US vows to double cash for poor to deal with climate change

Participants talk at the US pavillon during the World Climate Change Conference 2015 (COP21).
Participants talk at the US pavillon during the World Climate Change Conference 2015 (COP21).PHOTO: REUTERS

LE BOURGET, France (AFP) - The United States vowed on Wednesday (Dec 9) to double the money it spends helping poorer countries deal with the immediate effects of climate change.

"We will not leave the most vulnerable nations among us to, quite literally, weather the storm alone," Secretary of State John Kerry told the UN climate summit in Paris.

American officials said the US budget for so-called climate "adaptation" would double from around US$430 million (S$605 million) in 2014 to more than US$800 million by 2020.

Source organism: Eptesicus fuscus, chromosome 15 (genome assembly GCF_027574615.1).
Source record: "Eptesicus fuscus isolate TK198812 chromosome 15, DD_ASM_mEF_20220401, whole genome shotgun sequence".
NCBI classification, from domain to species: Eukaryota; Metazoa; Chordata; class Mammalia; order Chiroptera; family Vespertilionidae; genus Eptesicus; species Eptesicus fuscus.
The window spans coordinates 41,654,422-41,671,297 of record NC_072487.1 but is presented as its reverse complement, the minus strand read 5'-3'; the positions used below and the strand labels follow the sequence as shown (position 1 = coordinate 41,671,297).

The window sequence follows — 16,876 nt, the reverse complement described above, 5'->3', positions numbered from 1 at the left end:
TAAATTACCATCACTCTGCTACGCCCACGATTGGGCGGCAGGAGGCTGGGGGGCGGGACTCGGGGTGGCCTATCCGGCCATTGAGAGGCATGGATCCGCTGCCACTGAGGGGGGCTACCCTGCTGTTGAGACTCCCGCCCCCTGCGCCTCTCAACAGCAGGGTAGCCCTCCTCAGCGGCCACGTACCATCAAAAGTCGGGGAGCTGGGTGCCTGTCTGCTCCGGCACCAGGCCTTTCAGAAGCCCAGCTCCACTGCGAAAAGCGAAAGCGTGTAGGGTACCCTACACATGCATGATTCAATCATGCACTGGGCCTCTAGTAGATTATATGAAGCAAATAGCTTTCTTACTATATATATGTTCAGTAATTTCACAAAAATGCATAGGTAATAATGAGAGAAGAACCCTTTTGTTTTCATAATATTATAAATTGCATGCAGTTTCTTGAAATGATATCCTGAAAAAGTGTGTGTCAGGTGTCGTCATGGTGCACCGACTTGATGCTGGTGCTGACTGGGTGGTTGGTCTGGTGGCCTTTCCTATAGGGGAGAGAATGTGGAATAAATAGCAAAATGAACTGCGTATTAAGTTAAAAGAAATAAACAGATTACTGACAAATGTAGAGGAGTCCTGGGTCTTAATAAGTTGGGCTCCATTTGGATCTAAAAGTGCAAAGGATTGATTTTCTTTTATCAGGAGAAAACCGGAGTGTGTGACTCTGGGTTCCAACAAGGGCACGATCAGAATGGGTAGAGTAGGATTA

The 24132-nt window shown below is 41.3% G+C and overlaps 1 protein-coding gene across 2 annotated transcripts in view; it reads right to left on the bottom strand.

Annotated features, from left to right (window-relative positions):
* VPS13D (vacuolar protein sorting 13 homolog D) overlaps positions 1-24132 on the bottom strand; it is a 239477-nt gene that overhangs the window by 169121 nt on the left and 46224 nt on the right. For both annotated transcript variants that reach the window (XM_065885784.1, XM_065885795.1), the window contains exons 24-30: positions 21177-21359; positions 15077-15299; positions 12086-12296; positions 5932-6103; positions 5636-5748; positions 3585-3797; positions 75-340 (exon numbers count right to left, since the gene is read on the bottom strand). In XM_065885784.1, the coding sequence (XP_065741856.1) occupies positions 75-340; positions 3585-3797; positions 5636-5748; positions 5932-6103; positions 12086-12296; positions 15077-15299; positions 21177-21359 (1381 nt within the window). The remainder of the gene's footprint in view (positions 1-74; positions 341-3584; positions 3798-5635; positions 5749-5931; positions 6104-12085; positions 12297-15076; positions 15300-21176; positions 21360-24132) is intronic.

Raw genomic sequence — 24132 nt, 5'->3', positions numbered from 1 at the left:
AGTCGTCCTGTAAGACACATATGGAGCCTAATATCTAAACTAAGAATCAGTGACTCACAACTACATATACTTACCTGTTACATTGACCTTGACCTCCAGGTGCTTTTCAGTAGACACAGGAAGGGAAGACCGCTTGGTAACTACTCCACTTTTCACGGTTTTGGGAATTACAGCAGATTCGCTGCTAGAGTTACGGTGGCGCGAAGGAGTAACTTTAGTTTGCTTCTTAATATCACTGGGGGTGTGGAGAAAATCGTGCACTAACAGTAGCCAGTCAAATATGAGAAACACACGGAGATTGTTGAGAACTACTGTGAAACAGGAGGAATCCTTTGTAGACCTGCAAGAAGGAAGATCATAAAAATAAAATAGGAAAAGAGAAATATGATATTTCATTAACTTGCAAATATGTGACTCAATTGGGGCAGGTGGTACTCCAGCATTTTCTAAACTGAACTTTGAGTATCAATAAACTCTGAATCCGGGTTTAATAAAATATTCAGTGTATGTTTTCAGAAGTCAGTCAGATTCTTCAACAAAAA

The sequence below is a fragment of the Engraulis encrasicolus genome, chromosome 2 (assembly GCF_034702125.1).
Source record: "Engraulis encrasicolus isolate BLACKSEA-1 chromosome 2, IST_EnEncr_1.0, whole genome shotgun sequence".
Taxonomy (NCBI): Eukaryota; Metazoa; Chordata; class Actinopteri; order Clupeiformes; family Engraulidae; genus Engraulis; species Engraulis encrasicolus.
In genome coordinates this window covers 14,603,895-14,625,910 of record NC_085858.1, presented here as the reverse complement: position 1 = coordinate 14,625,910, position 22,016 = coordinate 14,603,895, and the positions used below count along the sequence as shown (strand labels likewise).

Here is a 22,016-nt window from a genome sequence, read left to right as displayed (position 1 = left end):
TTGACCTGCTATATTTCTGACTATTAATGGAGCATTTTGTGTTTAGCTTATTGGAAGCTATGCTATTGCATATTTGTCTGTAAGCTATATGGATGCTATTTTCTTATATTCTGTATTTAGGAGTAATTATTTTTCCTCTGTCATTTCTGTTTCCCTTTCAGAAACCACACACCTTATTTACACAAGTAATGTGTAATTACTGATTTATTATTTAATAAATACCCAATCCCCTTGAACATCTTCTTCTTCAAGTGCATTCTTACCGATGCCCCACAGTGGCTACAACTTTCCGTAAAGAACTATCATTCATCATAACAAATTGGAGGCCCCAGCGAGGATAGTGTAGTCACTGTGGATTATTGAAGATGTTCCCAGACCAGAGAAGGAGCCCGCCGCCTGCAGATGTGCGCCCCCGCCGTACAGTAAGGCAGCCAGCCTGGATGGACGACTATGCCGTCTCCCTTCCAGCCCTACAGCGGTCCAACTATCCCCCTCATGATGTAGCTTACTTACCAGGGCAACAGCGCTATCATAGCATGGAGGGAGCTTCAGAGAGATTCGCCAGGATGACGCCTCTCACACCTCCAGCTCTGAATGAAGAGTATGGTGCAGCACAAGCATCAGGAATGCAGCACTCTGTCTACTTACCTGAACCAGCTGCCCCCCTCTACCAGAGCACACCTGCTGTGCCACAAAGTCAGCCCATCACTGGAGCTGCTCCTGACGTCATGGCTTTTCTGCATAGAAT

The increase would not come at the cost of Washington's existing climate commitments, but Congress will be asked to re-prioritise State Department and Treasury budgets.

The extra funding will be used for grant-based support for countries, a senior official said, including schemes to protect mangrove forests or improve local weather forecasts.

"Obviously, the world's largest economies - including the United States - need to play a major role," Kerry said.

"That's just common sense. That's why the United States has pledged US$3 billion to the Green Climate Fund.

"It is why the US already contributes more than US$2.5 billion in climate finance annually."